Strength is not real strength when you stand to lose nothing. This behavior by Trump is nothing new. He has employed this technique his entire life, even before he became president: behave aggressively, but only when you’ve got nothing to lose.
In business, Trump ensured that tough talk and risk taking — both perceived to be displays of strength — only affected others, while he walked away mostly unscathed. There are numerous examples of this, most notoriously his raking in millions from his failing Atlantic City casinos, while his investors, partners, and stockholders suffered massive personal and professional losses. The same is true of his building a Trump Tower in Toronto—Trump guaranteed the venture would be a success, claiming he had injected, and would continue to inject, his own money into the project. But he never came through, continuing to collect money from others without contributing a penny.
At the beginning of his term, as the Great Depression was raging, FDR mandated a federal pay cut. Trump, instead, has leveraged the political spotlight to serve his business interests. As an in-depth Forbes piece puts it:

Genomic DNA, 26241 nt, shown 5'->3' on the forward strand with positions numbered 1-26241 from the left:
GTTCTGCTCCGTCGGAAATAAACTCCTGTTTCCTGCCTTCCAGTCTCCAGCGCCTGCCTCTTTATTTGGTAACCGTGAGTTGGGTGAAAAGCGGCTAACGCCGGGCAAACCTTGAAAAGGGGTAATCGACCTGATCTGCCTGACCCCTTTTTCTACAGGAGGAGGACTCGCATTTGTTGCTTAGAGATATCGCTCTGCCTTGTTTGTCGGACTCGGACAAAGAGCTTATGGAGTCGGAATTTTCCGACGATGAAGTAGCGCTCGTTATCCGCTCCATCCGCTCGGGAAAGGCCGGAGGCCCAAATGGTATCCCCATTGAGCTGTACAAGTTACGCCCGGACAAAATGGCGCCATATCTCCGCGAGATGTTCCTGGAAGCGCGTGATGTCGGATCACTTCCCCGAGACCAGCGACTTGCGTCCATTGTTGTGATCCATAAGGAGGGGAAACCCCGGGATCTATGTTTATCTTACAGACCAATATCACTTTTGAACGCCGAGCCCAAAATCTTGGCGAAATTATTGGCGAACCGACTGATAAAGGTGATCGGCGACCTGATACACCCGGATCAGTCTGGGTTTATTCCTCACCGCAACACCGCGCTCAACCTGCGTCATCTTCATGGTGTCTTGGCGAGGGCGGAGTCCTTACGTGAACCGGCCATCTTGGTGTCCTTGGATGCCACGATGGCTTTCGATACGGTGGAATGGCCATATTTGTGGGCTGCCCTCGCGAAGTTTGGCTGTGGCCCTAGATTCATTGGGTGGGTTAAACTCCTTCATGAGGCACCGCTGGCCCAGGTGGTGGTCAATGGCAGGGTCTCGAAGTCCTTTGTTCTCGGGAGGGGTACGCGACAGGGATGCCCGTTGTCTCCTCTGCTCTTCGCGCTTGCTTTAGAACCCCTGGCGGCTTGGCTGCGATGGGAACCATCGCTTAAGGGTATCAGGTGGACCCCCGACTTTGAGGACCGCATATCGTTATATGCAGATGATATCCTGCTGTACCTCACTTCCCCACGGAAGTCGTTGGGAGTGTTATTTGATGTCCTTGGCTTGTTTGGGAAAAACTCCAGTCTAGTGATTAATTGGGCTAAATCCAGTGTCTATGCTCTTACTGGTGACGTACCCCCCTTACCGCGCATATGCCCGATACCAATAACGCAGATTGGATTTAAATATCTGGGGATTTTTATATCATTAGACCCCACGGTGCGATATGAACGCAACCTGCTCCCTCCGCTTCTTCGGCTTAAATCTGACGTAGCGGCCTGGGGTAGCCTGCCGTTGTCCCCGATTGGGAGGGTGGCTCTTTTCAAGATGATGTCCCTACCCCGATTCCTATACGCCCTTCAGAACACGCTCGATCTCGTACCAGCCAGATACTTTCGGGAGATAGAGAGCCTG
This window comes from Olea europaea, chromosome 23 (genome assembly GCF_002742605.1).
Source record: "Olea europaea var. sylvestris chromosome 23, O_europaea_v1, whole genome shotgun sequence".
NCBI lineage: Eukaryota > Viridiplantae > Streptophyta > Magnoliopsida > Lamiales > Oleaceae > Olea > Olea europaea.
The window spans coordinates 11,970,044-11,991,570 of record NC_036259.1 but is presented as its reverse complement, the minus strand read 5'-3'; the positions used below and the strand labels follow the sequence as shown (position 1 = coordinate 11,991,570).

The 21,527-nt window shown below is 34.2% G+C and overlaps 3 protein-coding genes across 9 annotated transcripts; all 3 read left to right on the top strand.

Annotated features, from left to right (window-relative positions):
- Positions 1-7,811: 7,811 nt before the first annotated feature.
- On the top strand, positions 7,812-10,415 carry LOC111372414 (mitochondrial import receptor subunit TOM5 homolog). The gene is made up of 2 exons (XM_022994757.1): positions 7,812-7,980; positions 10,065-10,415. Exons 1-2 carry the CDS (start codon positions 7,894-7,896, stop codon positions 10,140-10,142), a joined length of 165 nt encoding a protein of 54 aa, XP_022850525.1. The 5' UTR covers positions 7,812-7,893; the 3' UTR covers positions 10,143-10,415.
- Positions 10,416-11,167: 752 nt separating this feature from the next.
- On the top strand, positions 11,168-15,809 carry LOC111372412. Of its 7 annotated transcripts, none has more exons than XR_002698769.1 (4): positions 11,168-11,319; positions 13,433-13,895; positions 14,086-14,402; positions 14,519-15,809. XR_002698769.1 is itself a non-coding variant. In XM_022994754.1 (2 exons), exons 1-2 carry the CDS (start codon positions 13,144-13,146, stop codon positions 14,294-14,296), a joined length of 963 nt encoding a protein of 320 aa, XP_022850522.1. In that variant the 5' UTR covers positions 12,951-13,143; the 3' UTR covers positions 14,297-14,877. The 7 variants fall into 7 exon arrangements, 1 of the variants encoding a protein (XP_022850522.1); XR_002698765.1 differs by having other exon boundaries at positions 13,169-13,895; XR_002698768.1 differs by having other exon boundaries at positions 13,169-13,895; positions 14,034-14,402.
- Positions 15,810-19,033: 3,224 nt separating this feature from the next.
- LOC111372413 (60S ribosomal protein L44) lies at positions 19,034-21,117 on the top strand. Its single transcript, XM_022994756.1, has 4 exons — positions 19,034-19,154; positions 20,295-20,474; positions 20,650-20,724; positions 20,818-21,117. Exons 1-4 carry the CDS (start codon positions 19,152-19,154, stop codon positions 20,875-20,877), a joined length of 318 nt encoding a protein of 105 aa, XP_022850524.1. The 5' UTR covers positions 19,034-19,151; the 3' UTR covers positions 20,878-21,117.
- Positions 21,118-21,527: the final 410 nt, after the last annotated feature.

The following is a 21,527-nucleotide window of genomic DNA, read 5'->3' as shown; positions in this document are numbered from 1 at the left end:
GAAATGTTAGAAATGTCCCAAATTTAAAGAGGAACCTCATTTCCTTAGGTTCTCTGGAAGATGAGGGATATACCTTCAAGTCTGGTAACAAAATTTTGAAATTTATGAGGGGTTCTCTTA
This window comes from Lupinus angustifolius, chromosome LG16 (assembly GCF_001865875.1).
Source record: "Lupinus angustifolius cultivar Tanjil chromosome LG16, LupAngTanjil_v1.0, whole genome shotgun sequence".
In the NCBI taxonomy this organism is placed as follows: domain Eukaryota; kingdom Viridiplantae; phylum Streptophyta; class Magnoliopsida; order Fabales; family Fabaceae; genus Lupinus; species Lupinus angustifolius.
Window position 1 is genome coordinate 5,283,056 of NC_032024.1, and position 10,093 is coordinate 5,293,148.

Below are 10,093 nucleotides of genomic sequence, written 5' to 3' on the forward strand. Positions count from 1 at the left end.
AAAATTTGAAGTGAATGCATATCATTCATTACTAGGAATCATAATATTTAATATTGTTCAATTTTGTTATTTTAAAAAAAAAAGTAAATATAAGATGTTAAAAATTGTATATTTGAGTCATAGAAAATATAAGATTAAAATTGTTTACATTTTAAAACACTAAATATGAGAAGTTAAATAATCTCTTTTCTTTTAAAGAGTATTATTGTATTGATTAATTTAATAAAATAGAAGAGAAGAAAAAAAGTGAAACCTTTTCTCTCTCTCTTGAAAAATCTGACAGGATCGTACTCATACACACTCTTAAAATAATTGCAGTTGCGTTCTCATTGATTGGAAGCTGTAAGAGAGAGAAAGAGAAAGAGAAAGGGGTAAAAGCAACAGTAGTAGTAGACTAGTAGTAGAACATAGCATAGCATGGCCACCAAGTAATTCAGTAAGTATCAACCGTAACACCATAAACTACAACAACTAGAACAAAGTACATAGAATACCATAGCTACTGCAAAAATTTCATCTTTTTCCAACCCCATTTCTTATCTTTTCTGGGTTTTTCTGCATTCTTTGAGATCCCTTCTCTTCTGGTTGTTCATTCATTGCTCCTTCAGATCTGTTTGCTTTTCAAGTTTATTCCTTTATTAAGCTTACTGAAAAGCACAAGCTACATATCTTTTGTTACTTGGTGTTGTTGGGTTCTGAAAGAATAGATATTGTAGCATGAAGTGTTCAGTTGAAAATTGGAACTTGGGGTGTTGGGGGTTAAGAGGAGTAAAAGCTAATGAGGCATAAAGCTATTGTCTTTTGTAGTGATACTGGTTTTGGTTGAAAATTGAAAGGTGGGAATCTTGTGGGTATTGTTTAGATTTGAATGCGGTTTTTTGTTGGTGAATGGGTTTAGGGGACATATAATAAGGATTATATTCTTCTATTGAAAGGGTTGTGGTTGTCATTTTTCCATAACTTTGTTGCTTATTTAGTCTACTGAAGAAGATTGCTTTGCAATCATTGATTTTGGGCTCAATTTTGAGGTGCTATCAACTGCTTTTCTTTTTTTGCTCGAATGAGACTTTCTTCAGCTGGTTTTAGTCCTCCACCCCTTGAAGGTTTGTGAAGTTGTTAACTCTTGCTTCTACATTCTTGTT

Since his unexpected ascent to the White House, Trump has tried to leverage the trappings of the presidency to benefit his commercial projects, from visits to his golf courses to hosting summits at Mar-a-Lago to launching a new hotel-licensing business aimed at his voters.
Trump makes no more of an attempt to shoulder potential consequence when he engages in explicitly illegal behavior, furthering the reality that his tough-guy routine is simply a charade. He sends others out to do his dirty work, making sure not to memorialize his orders in text (so as to avoid any potential liability), then throws them under the bus when the fallout comes barreling his way. Look no further than two recent examples. Trump had Michael Cohen, his lawyer and fixer, threaten journalists and arrange hush payments to women he’d had affairs with. As soon as the justice system caught up with Cohen, though, Trump immediately distanced himself from him, claiming he had nothing to do with any of Cohen’s actions. Trump also cut and run when Donald Trump Jr.’s infamous Trump Tower meeting came to light. To this day, Trump maintains he knew nothing of the meeting, going as far as to lodge this very denial in his responses to the Special Counsel’s questions.
It’s unfortunate that Trump’s base fails to see past the simple exterior — the forward displays of aggression, the threats, the machismo. The primary problem with calling any of this “strength” is that it doesn’t take any strength or nerve to gamble with the house’s money. It’s easy to issue ultimatums, threats, and demands when there’s no personal stake in the matter.
Trump isn’t strong, powerful, or tough — he’s a guy who starts a fight at a club, knowing he rolled in with a security detail.
(Avi Bueno is Director of Policy Advocacy at The Loyal Opposition, Healthcare Administrator, Philosopher and posts at Medium.com)